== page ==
Responding to a craving for some fall colours and fresh air, I decided to get away to the country for the weekend, up to my folks’ cottage. The sky was full of drama on the drive up – all sorts of cloud formations – and the leaves were exploding into their brilliant oranges, yellows and reds, especially through the Hockley Valley area.
While making sure to keep my eyes on the road, I am always on the lookout for birds. At one point, I pulled over to the shoulder and grabbed my binoculars and camera when I saw a gathering of large birds circling overhead. They turned out to be Turkey Vultures, likely on their fall migration towards Florida or Texas.
And later that day, I saw another bunch of them roosting in a tree at Sauble Beach.
Anyhow, I did not rescue a vulture, but rather a water bird that was not designed to move about on land.
Here’s the story. It was a beautiful day for a walk along the shoreline of Lake Huron, even warm enough for shorts and bare feet! So I did just that, and came upon a bird that was sitting a short distance from the water’s edge – facing the water.
My first instinct was to leave it alone, so I gave it a wide berth, snapped some photos, and continued on my walk. On my way back, of course it was still there, and seemed as though it was in distress, and couldn’t get up on its legs.
When I returned to the cottage, I got out my bird field guides and, reviewing the photos I had taken, easily identified it as a Red-necked Grebe. Then I proceeded to scour the phone book (Yellow Pages) hoping to find a wildlife rehabilitation centre. I tried the Ministry of Natural Resources, the Grey Sauble Conservation Authority, heck, even the OPP, and got nowhere. I was getting frustrated, and I wanted to accomplish something before the sun went down. I decided to start at the front of the Yellow Pages and go through page by page to see whether there was anything useful. And there, under the category of “Parks and Nature Trails” was a listing for the Bruce Peninsula Bird Observatory.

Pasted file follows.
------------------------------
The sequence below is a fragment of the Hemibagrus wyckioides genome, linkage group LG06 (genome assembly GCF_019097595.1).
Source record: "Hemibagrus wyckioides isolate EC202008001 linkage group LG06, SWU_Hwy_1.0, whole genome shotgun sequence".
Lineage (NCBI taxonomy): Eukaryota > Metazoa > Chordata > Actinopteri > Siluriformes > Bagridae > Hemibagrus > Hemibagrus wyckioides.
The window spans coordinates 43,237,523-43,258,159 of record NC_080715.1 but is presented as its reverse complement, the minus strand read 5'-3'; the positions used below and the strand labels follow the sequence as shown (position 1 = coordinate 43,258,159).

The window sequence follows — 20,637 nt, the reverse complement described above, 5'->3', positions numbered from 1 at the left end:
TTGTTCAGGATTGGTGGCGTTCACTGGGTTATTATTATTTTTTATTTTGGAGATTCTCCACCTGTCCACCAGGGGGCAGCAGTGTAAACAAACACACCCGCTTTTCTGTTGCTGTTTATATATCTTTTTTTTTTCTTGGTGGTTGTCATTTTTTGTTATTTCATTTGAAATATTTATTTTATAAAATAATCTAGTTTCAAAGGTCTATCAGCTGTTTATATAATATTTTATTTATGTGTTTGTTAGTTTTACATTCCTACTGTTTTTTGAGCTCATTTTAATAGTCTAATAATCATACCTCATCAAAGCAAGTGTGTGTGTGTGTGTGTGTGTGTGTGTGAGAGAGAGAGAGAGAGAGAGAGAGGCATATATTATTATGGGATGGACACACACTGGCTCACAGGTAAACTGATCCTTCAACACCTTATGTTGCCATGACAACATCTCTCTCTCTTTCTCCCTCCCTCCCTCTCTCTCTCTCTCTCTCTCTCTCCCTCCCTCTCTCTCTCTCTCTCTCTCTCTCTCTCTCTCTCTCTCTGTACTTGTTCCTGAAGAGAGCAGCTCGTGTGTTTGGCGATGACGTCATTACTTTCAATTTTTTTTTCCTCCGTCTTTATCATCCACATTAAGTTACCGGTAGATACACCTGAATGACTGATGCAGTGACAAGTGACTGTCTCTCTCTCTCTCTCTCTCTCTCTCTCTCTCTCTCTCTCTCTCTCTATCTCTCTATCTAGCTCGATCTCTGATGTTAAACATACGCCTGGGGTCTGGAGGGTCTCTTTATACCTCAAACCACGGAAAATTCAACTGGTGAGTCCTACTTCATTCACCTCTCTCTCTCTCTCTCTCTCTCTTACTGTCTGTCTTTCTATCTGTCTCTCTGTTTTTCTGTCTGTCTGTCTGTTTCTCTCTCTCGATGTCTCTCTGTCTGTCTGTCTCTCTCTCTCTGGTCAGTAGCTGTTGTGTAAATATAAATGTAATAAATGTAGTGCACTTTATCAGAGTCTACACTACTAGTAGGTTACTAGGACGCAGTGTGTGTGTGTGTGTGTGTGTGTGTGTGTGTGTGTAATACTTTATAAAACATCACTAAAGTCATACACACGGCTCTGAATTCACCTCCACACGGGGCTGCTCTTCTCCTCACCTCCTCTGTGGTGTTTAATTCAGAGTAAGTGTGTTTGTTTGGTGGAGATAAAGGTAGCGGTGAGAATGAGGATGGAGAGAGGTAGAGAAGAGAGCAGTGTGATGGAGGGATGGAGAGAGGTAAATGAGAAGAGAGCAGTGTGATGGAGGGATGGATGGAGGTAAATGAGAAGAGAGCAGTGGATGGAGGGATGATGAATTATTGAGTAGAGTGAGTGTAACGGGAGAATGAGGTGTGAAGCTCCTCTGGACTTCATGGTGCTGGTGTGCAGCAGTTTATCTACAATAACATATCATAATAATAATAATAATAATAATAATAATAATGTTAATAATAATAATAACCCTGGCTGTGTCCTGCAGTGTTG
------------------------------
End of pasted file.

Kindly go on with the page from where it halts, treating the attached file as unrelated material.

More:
I have known about the BPBO for several years now, since my brother volunteered on their board, and I’ve supported the valuable work they do at the banding station in Cabot Head. So I called the number and from there was able to get in touch with the current administrator, Don Douma.
As soon as I described the situation to Don, he said “Well Grebes can’t walk on land, so I suggest you try to pick the bird up and place it in the water.” Wow, that sounded like a fairly simple solution! I got my work gloves out the car, and an old towel, and went back to the beach. I instinctively knew that, even though the bird seemed weak, he might try to jab at me with his substantial beak, so I distracted him with the towel (he went for it right away) and then put my hands firmly around his body and walked with him into the lake. I set him down gently in the water, and immediately he started paddling slowly off, away from shore. Whew!
I have no idea how this bird ended up stranded on the shore, but it was a big relief to be able to return him to the water before nightfall. If you’re interested in learning more about Red-necked Grebes, there are some interesting facts here.